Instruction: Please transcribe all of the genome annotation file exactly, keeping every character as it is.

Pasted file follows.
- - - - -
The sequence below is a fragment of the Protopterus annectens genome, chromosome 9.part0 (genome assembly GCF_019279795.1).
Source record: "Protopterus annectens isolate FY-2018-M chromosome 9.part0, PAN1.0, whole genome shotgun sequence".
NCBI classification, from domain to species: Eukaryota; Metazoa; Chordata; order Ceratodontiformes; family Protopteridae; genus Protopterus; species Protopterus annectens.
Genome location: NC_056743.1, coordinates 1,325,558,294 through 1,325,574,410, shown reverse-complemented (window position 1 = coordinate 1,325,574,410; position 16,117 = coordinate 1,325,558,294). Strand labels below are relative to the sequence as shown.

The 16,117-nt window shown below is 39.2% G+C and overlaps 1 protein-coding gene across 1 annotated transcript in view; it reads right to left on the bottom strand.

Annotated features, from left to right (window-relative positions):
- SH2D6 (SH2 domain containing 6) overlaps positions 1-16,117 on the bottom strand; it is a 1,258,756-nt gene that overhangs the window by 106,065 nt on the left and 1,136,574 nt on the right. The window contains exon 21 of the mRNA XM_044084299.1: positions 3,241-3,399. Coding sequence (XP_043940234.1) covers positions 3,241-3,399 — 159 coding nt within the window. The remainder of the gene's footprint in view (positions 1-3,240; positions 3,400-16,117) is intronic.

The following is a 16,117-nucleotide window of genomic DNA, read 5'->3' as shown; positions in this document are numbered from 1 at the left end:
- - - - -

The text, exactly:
The sequence below is a fragment of the Protopterus annectens genome, chromosome 9.part0 (genome assembly GCF_019279795.1).
Source record: "Protopterus annectens isolate FY-2018-M chromosome 9.part0, PAN1.0, whole genome shotgun sequence".
NCBI classification, from domain to species: Eukaryota; Metazoa; Chordata; order Ceratodontiformes; family Protopteridae; genus Protopterus; species Protopterus annectens.
Genome location: NC_056743.1, coordinates 1,325,558,294 through 1,325,574,410, shown reverse-complemented (window position 1 = coordinate 1,325,574,410; position 16,117 = coordinate 1,325,558,294). Strand labels below are relative to the sequence as shown.

The 16,117-nt window shown below is 39.2% G+C and overlaps 1 protein-coding gene across 1 annotated transcript in view; it reads right to left on the bottom strand.

Annotated features, from left to right (window-relative positions):
- SH2D6 (SH2 domain containing 6) overlaps positions 1-16,117 on the bottom strand; it is a 1,258,756-nt gene that overhangs the window by 106,065 nt on the left and 1,136,574 nt on the right. The window contains exon 21 of the mRNA XM_044084299.1: positions 3,241-3,399. Coding sequence (XP_043940234.1) covers positions 3,241-3,399 — 159 coding nt within the window. The remainder of the gene's footprint in view (positions 1-3,240; positions 3,400-16,117) is intronic.

The following is a 16,117-nucleotide window of genomic DNA, read 5'->3' as shown; positions in this document are numbered from 1 at the left end: